Medical Marijuana Control Program Update

On September 8, 2016, Ohio House Bill 523 legalized medical marijuana in Ohio. The Medical Marijuana Control Program will allow patients, with certain medical conditions and upon the recommendation of an Ohio-licensed physician, to purchase and use medical marijuana. The Ohio Medical Marijuana Control Program takes effect on September 8, 2018.

Physicians may recommend, but not prescribe, medical marijuana to patients who suffer from certain medical conditions. A physician in Ohio who wants to recommend medical marijuana for a patient must first apply for a Certificate to Recommend through the State Medical Board of Ohio. Applications are available on the Medical Board’s website at http://www.med.ohio.gov.

Ohio physicians applying for the Certificate to Recommend medical marijuana must hold an active and unrestricted Ohio Medical license. Prior to applying for the Certificate, a physician must complete “two hours of continuing medical education” related to diagnosing and treating patients with medical marijuana among other requirements. (See O.A.C. Section 4731-32-02 for more details, and a complete list of Application requirements.)

Prior to recommending medical marijuana for a patient, O.A.C. 4731-32-03 requires that a physician must perform tasks including but not limited to:

• Establish and maintain a bona fide physician-patient relationship;
• Create and maintain a medical record;
• Examine the patient;
• Inquire about the patient’s medical history and any current medications; and
• Include in the patient’s record a diagnosis of the patient’s condition.

There are certain qualifying medical conditions for recommending medical marijuana including but not limited to Parkinson’s disease, ulcerative colitis, fibromyalgia, and cancer. (See R.C. 3796.01(A)(6) for full list of medical conditions).

Qualifying patients must first register with the Ohio Board of Pharmacy. Prior to recommending medical marijuana, a physician must determine from the medical marijuana patient registry whether the patient has an active registration for medical marijuana. O.A.C. 4731-32-03. Only patients who are registered with the Ohio Board of Pharmacy may receive a recommendation for medical marijuana.

Physicians may recommend medical marijuana to minors with the consent of the minor’s parent or legal representative. O.A.C. 4731-32-03(C)(5).

You can find the Ohio Medical Board rules regarding the Medical Marijuana Control Program at: http://codes.ohio.gov/oac/4731-32.

As always, if you have any questions about this blog or the State Medical Board of Ohio, please feel free to contact one of the attorneys at Collis Law Group LLC at (614) 486-3909 or email me at Beth@collislaw.com.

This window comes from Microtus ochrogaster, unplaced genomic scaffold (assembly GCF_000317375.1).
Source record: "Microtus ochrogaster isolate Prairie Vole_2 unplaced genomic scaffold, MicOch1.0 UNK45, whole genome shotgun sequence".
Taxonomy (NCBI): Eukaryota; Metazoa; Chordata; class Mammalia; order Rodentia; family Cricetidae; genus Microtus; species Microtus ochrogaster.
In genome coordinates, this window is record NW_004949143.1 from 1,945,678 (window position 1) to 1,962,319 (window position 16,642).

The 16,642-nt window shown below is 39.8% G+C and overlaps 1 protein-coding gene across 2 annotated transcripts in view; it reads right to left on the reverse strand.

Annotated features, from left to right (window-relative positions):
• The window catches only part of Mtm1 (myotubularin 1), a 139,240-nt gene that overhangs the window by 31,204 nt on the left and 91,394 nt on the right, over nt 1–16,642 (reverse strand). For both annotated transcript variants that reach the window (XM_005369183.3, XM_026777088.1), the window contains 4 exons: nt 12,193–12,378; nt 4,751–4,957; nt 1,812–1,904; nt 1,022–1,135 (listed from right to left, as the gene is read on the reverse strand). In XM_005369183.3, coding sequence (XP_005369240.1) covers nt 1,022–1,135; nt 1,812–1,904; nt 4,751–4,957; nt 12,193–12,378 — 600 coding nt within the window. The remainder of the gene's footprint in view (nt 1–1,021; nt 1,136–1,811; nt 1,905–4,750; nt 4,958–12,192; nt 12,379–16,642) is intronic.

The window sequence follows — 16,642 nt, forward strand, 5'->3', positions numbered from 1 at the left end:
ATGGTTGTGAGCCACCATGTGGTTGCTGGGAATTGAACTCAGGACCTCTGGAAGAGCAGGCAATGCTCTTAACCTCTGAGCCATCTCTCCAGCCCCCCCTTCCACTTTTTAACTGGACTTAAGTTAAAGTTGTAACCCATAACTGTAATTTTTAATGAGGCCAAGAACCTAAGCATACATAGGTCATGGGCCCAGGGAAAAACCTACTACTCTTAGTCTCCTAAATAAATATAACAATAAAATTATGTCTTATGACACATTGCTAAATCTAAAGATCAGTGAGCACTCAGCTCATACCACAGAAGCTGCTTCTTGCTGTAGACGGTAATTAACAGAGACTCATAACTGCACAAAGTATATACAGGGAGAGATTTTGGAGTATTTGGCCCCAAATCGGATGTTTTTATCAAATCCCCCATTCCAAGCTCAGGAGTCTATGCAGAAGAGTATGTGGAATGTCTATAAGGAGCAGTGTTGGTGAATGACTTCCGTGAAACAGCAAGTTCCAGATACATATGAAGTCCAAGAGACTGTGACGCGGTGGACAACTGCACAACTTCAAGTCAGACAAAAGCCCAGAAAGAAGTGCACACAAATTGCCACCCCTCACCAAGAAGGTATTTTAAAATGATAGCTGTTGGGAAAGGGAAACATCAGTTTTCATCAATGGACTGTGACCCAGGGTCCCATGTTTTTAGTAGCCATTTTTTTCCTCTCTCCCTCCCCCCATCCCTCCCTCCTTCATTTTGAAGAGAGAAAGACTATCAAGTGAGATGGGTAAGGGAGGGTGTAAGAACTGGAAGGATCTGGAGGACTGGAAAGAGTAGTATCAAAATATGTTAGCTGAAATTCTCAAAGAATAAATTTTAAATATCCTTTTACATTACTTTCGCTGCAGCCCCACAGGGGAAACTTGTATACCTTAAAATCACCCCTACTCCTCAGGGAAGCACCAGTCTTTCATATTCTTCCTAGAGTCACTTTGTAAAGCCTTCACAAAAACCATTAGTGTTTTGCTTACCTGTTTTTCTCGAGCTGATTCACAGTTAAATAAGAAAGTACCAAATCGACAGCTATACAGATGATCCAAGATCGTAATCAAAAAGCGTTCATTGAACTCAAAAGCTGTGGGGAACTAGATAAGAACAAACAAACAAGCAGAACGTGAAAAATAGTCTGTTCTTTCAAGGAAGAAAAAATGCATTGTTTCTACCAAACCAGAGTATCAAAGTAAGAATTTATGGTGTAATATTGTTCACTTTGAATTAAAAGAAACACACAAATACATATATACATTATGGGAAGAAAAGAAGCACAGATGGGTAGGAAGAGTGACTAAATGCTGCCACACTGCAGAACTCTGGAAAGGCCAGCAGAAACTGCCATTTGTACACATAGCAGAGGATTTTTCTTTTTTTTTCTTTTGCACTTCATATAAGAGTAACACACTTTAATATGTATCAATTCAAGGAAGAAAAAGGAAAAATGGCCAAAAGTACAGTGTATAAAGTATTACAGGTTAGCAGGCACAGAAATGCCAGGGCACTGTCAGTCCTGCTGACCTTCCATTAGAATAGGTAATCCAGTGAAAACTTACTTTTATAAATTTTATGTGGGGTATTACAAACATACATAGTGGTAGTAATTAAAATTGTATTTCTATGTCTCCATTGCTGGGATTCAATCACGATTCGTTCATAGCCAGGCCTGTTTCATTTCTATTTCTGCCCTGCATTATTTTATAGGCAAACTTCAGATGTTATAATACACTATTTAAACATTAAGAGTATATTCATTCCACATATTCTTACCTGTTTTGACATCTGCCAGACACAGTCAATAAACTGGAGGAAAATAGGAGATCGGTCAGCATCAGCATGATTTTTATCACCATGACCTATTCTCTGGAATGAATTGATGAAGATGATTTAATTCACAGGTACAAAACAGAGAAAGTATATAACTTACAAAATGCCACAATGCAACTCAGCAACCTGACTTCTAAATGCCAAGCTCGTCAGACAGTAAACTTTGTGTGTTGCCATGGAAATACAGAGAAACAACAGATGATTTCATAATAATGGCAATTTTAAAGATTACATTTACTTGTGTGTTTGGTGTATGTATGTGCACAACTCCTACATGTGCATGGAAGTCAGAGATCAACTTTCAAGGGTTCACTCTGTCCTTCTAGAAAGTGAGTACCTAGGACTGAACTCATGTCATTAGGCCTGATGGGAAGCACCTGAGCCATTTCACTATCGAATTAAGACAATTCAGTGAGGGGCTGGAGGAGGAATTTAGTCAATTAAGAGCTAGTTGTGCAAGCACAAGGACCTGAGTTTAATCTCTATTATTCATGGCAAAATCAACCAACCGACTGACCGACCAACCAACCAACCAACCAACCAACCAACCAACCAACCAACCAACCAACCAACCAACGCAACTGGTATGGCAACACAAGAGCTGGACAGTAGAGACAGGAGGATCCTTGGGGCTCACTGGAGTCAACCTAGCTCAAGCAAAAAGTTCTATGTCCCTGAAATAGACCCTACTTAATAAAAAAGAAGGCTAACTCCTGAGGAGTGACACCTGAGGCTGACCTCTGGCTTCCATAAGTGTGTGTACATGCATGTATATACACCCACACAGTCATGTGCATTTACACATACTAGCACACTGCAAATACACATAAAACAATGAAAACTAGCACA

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Applying for an Ohio medical license…things to know

Applying for a medical license in Ohio is an important step in your career that should not be taken lightly. When you apply for an Ohio medical license, you should know that every aspect of your application will be reviewed under a magnifying glass. The Medical Board takes the application process very seriously and will not grant you a license until the application is complete and every piece of the application has been reviewed.

It is also important to note that EVERY response that you submit to the Board will be reviewed and if any inconsistencies or questions are raised after reviewing your application, the application process will be stopped and you will be asked for further information to supplement your application. Once you submit an application in Ohio you will most likely not be permitted to withdraw the application once it is submitted.

As it is your application, you should also personally complete the application. I have had people tell me that they have had their office manager, spouse or parent complete an application on their behalf. This is a mistake. You are solely responsible for your responses. Any incorrect responses will be held against you. No one knows the details of your professional experience and history better than you.  Does your office manager know that you were arrested while in college for underage drinking? Do your parents know that you were placed on probation in your residency program? Probably not. So, complete the application yourself.

Be open, honest and accurate on your application. If you were suspended from your residency program don’t put on the application that you were “on vacation”.  Be honest. Read the application carefully and if you have any questions about any of the questions, seek the advice of experienced legal counsel to help you prepare your application.

As always, if you have any questions about this post or about the State Medical Board of Ohio in general, please feel free to contact me at (614) 486-3909 or by email at beth@collislaw.com.